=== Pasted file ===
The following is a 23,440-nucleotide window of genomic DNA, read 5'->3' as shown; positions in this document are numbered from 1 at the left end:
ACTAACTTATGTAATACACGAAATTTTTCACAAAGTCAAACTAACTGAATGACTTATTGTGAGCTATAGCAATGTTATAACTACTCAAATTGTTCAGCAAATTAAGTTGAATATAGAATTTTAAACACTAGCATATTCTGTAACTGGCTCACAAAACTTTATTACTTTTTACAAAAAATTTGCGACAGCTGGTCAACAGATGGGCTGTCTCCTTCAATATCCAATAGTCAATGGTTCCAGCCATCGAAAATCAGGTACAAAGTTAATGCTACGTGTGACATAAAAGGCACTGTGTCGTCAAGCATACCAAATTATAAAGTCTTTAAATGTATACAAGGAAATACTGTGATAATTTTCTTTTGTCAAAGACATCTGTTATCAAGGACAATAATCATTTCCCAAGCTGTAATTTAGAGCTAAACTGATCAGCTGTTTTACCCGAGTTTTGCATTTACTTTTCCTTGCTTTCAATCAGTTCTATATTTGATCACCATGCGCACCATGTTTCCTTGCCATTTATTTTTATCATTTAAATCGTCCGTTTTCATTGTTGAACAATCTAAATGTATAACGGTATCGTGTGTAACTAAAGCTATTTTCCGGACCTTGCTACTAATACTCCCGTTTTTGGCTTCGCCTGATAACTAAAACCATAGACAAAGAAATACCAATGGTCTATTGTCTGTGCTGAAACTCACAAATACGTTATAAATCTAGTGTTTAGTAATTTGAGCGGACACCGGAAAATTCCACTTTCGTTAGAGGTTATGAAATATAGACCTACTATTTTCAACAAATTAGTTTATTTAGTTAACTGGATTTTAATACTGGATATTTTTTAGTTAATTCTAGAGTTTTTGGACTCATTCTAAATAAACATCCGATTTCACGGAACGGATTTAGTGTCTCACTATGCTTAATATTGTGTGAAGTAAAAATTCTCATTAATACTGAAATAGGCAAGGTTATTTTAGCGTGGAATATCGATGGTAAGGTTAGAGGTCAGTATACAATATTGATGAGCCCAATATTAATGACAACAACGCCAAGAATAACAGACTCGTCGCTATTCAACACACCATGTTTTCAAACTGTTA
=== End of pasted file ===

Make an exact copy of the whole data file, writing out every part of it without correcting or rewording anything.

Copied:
The following is a 23,440-nucleotide window of genomic DNA, read 5'->3' as shown; positions in this document are numbered from 1 at the left end:
ACTAACTTATGTAATACACGAAATTTTTCACAAAGTCAAACTAACTGAATGACTTATTGTGAGCTATAGCAATGTTATAACTACTCAAATTGTTCAGCAAATTAAGTTGAATATAGAATTTTAAACACTAGCATATTCTGTAACTGGCTCACAAAACTTTATTACTTTTTACAAAAAATTTGCGACAGCTGGTCAACAGATGGGCTGTCTCCTTCAATATCCAATAGTCAATGGTTCCAGCCATCGAAAATCAGGTACAAAGTTAATGCTACGTGTGACATAAAAGGCACTGTGTCGTCAAGCATACCAAATTATAAAGTCTTTAAATGTATACAAGGAAATACTGTGATAATTTTCTTTTGTCAAAGACATCTGTTATCAAGGACAATAATCATTTCCCAAGCTGTAATTTAGAGCTAAACTGATCAGCTGTTTTACCCGAGTTTTGCATTTACTTTTCCTTGCTTTCAATCAGTTCTATATTTGATCACCATGCGCACCATGTTTCCTTGCCATTTATTTTTATCATTTAAATCGTCCGTTTTCATTGTTGAACAATCTAAATGTATAACGGTATCGTGTGTAACTAAAGCTATTTTCCGGACCTTGCTACTAATACTCCCGTTTTTGGCTTCGCCTGATAACTAAAACCATAGACAAAGAAATACCAATGGTCTATTGTCTGTGCTGAAACTCACAAATACGTTATAAATCTAGTGTTTAGTAATTTGAGCGGACACCGGAAAATTCCACTTTCGTTAGAGGTTATGAAATATAGACCTACTATTTTCAACAAATTAGTTTATTTAGTTAACTGGATTTTAATACTGGATATTTTTTAGTTAATTCTAGAGTTTTTGGACTCATTCTAAATAAACATCCGATTTCACGGAACGGATTTAGTGTCTCACTATGCTTAATATTGTGTGAAGTAAAAATTCTCATTAATACTGAAATAGGCAAGGTTATTTTAGCGTGGAATATCGATGGTAAGGTTAGAGGTCAGTATACAATATTGATGAGCCCAATATTAATGACAACAACGCCAAGAATAACAGACTCGTCGCTATTCAACACACCATGTTTTCAAACTGTTA